College disinvites conservative speaker over 'issues' with his 'values'
A college spokesman cited the "moment of reckoning our society is going through" as one reason.
The College of the Atlantic in Maine withdrew its invitation to Federalist Society co-chairman Leonard Leo.
A college in Maine withdrew its invitation from a conservative speaker over "issues many community members had with his values.”
According to the Bangor Daily News, the College of the Atlantic was set to host Federalist Society co-chairman Leonard Leo for a virtual event but rescinded the conservative leader's invitation. College spokesman Rob Levin told the local newspaper that the decision to withdraw Leo's invitation was made “for both logistical challenges associated with holding the Institute remotely and for issues many community members had with his values.”
Levin further cited the "moment of reckoning our society is going through" as grounds for withdrawing Leo's invitation.
“At the same time, we must value the moment of reckoning our society is going through, and our own work to build a more humanizing human ecology, and understand that we are not functioning in a world of abstract ideas — the policies and actions espoused by people and organizations can have a very harmful effect on members of our community," Levin told the Daily News.
Leo was scheduled to introduce Heritage Foundation President Kay Cole James. However, since the event was virtual, and Leo was only supposed to introduce James, Levin told the newspaper that there would not have been an adequate opportunity for attendees to challenge Leo's viewpoints, particularly when it came to his support for conservative judges and justices.
This is not the first time that Leo has been criticized for his conservative beliefs.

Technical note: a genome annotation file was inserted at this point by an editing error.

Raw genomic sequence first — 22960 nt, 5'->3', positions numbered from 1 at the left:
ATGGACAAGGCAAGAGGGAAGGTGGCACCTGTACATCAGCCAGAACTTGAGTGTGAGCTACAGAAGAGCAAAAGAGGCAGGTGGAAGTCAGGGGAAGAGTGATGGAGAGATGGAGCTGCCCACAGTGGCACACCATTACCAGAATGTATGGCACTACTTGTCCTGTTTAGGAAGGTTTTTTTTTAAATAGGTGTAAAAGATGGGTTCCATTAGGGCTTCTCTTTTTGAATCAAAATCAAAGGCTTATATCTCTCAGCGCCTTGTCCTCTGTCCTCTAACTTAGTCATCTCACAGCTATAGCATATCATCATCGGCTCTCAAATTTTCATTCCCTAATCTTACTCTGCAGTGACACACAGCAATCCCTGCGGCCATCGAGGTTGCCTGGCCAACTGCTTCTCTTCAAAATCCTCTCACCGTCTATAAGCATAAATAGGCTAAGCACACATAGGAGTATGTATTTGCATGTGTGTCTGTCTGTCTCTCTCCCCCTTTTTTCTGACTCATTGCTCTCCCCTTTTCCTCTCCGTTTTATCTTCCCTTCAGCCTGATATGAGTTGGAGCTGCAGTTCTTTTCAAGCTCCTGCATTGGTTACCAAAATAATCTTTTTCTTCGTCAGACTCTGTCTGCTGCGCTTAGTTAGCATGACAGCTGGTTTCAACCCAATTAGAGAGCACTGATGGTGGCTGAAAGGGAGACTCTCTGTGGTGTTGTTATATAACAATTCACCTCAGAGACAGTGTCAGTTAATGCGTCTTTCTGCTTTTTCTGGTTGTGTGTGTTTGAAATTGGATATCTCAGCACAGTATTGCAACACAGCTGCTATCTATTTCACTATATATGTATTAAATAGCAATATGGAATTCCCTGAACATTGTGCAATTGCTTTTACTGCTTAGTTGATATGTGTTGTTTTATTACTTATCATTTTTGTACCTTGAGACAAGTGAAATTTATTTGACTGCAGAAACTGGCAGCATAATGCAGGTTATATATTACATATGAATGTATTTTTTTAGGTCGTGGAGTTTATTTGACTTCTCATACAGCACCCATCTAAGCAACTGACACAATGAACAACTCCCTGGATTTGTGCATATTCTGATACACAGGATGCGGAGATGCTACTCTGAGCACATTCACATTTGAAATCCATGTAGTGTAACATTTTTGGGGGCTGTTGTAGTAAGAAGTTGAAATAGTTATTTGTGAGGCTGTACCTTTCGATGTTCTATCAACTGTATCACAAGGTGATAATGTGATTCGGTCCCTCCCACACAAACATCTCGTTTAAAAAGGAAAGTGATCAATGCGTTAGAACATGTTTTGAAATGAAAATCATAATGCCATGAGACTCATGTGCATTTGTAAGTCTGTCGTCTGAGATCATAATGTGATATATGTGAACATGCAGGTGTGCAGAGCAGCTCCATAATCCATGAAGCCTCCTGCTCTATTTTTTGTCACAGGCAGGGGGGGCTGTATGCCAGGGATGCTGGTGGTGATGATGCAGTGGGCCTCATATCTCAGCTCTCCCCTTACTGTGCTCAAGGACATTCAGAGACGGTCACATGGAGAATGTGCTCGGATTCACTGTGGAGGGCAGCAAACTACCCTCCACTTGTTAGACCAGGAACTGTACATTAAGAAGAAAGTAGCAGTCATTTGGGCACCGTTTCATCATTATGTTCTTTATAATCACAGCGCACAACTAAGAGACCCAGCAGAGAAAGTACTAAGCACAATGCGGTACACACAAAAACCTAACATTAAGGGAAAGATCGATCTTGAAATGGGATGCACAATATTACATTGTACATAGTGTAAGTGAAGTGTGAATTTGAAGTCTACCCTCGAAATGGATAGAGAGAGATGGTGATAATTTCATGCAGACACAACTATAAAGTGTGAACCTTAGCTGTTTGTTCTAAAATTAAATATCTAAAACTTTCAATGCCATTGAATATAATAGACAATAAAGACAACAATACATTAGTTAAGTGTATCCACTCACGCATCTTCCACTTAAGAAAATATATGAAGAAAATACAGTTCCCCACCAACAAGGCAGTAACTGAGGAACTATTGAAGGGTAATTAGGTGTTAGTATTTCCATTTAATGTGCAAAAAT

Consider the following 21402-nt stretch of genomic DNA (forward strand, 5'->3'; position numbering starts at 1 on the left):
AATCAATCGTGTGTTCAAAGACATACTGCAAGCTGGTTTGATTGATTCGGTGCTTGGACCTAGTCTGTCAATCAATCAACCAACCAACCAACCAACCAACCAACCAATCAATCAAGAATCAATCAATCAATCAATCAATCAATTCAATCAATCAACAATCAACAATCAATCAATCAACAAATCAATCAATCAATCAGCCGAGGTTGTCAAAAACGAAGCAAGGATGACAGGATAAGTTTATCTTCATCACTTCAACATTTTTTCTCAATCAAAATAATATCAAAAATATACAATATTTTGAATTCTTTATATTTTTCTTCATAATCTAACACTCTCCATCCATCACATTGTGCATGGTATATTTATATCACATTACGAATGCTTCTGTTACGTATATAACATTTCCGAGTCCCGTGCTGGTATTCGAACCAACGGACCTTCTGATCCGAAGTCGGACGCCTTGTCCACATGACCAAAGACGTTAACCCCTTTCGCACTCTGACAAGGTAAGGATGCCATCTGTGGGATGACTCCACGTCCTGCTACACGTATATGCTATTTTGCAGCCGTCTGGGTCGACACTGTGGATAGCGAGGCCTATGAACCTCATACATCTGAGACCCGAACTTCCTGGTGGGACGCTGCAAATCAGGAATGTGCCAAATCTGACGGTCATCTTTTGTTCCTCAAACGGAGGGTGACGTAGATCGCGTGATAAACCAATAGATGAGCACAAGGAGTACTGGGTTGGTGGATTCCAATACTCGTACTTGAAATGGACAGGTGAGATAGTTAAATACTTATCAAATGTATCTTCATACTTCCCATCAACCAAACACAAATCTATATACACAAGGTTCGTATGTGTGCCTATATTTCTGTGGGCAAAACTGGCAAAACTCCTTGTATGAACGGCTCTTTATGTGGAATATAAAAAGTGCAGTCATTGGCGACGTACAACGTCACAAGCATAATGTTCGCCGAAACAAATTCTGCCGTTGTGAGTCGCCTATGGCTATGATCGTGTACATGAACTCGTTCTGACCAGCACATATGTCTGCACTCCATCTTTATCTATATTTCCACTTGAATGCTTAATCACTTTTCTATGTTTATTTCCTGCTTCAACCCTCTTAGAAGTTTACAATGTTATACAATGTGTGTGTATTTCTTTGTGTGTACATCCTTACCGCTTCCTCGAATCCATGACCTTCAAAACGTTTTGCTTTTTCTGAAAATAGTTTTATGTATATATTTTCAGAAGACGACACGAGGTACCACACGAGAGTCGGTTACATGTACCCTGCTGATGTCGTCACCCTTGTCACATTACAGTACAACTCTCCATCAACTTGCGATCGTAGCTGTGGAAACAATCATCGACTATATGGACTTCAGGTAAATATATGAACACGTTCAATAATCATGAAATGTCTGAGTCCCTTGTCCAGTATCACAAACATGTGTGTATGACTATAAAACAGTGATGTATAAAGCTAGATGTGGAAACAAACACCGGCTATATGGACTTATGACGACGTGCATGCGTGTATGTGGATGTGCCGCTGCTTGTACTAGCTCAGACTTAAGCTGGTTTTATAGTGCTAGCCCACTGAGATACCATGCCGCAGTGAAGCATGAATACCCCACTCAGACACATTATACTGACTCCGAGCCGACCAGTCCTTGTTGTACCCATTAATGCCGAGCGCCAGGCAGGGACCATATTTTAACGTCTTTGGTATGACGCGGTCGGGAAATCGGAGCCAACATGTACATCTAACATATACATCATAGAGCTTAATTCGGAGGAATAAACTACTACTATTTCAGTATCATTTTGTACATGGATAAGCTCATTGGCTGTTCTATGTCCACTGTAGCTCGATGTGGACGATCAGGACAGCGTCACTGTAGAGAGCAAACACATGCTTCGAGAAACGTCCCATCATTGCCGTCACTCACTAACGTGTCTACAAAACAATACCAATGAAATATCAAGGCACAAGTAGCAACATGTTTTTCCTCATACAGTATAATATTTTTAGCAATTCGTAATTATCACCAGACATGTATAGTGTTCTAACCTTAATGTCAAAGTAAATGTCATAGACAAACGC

Specifically, in 2019, protesters gathered around Leo's home during a private fundraiser with Sen. Susan Collins (R-Maine). The protesters took issue with Leo's support for Supreme Court Justice Brett Kavanaugh, who Collins voted to confirm.
Otherwise, the series of lectures included numerous speakers from both sides of the aisle.
Leo and James were slated to take part in the college's annual Champlain Institute event. During the event, which occurred July 27-31, COA President Darron Collins introduced James, rather than Leo.
The events other speakers included former Democratic presidential nominee Hillary Clinton, former Sen. George Mitchell (D-Maine), federal appeals judge Douglas Ginsburg, and New York Times food editor Sam Sifton.
COA Dean of Institutional Advancement Lynn Boulger stated that the event bridges the political divide by bringing speakers of different political affiliations together: “This intolerance is not only hurting the fabric of civil society, our democratic process and any possibility of civil discourse, but is also hurting us personally by dehumanizing us and leaving us with a very distorted understanding of each other.”
Communications and Membership Coordinator at the National Association of Scholars Chance Layton told Campus Reform that "It is encouraging to hear that the College of the Atlantic has a lecture series 'to engage with people of varying political viewpoints,'" but that "The 'cancelation' appears to be more of a de-platforming, the intent being to not give Leonard Leo a place to speak, as a result of the 'moment of reckoning our society is going through.'"
"This is obviously wrong," said Layton. "It is likely the college's mistake for inviting him in the first place, knowing that he would not receive the same Q&A treatment as formal speakers. However, I wonder if the university had someone left of center giving the introduction for Hillary Clinton or the other democratic speakers. If so, the hypocrisy is self-evident. Either way, the de-platforming appears to be the result of poor planning and politics. Both of which are discouraging for such a promising lecture series."